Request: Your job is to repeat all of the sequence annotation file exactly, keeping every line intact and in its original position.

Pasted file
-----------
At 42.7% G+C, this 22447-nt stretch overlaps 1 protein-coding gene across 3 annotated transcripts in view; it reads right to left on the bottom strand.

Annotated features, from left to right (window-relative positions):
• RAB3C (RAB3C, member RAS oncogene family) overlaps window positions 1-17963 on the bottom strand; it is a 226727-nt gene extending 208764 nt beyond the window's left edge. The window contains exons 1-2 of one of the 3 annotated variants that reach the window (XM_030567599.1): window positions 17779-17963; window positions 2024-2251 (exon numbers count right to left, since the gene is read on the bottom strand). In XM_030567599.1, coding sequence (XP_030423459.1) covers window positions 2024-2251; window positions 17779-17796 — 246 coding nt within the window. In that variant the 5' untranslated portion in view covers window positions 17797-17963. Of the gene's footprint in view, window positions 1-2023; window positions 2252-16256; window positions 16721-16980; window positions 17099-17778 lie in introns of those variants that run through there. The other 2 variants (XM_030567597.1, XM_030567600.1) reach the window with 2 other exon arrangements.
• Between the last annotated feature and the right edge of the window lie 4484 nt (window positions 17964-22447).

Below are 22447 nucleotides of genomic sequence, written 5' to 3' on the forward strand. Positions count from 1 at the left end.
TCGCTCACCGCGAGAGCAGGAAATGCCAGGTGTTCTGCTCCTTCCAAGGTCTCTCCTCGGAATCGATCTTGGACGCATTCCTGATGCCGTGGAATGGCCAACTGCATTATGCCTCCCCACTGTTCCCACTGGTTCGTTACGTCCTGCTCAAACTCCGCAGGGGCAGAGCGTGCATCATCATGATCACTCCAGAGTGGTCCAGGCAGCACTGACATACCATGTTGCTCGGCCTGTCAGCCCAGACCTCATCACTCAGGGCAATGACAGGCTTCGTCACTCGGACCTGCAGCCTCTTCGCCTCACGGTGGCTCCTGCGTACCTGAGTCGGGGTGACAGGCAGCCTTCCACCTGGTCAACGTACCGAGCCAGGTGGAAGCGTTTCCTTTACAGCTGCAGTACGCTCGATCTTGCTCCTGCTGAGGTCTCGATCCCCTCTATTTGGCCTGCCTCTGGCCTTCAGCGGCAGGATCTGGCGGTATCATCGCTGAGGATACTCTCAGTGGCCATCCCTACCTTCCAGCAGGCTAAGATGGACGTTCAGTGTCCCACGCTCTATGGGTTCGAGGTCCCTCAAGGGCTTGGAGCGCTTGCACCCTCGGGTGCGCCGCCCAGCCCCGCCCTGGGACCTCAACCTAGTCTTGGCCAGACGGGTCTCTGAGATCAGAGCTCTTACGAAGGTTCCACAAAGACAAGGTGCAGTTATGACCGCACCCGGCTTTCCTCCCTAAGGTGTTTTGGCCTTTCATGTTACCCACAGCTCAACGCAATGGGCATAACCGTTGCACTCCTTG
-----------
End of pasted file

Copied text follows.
At 42.7% G+C, this 22447-nt stretch overlaps 1 protein-coding gene across 3 annotated transcripts in view; it reads right to left on the bottom strand.

Annotated features, from left to right (window-relative positions):
• RAB3C (RAB3C, member RAS oncogene family) overlaps window positions 1-17963 on the bottom strand; it is a 226727-nt gene extending 208764 nt beyond the window's left edge. The window contains exons 1-2 of one of the 3 annotated variants that reach the window (XM_030567599.1): window positions 17779-17963; window positions 2024-2251 (exon numbers count right to left, since the gene is read on the bottom strand). In XM_030567599.1, coding sequence (XP_030423459.1) covers window positions 2024-2251; window positions 17779-17796 — 246 coding nt within the window. In that variant the 5' untranslated portion in view covers window positions 17797-17963. Of the gene's footprint in view, window positions 1-2023; window positions 2252-16256; window positions 16721-16980; window positions 17099-17778 lie in introns of those variants that run through there. The other 2 variants (XM_030567597.1, XM_030567600.1) reach the window with 2 other exon arrangements.
• Between the last annotated feature and the right edge of the window lie 4484 nt (window positions 17964-22447).

Below are 22447 nucleotides of genomic sequence, written 5' to 3' on the forward strand. Positions count from 1 at the left end.
TCGCTCACCGCGAGAGCAGGAAATGCCAGGTGTTCTGCTCCTTCCAAGGTCTCTCCTCGGAATCGATCTTGGACGCATTCCTGATGCCGTGGAATGGCCAACTGCATTATGCCTCCCCACTGTTCCCACTGGTTCGTTACGTCCTGCTCAAACTCCGCAGGGGCAGAGCGTGCATCATCATGATCACTCCAGAGTGGTCCAGGCAGCACTGACATACCATGTTGCTCGGCCTGTCAGCCCAGACCTCATCACTCAGGGCAATGACAGGCTTCGTCACTCGGACCTGCAGCCTCTTCGCCTCACGGTGGCTCCTGCGTACCTGAGTCGGGGTGACAGGCAGCCTTCCACCTGGTCAACGTACCGAGCCAGGTGGAAGCGTTTCCTTTACAGCTGCAGTACGCTCGATCTTGCTCCTGCTGAGGTCTCGATCCCCTCTATTTGGCCTGCCTCTGGCCTTCAGCGGCAGGATCTGGCGGTATCATCGCTGAGGATACTCTCAGTGGCCATCCCTACCTTCCAGCAGGCTAAGATGGACGTTCAGTGTCCCACGCTCTATGGGTTCGAGGTCCCTCAAGGGCTTGGAGCGCTTGCACCCTCGGGTGCGCCGCCCAGCCCCGCCCTGGGACCTCAACCTAGTCTTGGCCAGACGGGTCTCTGAGATCAGAGCTCTTACGAAGGTTCCACAAAGACAAGGTGCAGTTATGACCGCACCCGGCTTTCCTCCCTAAGGTGTTTTGGCCTTTCATGTTACCCACAGCTCAACGCAATGGGCATAACCGTTGCACTCCTTG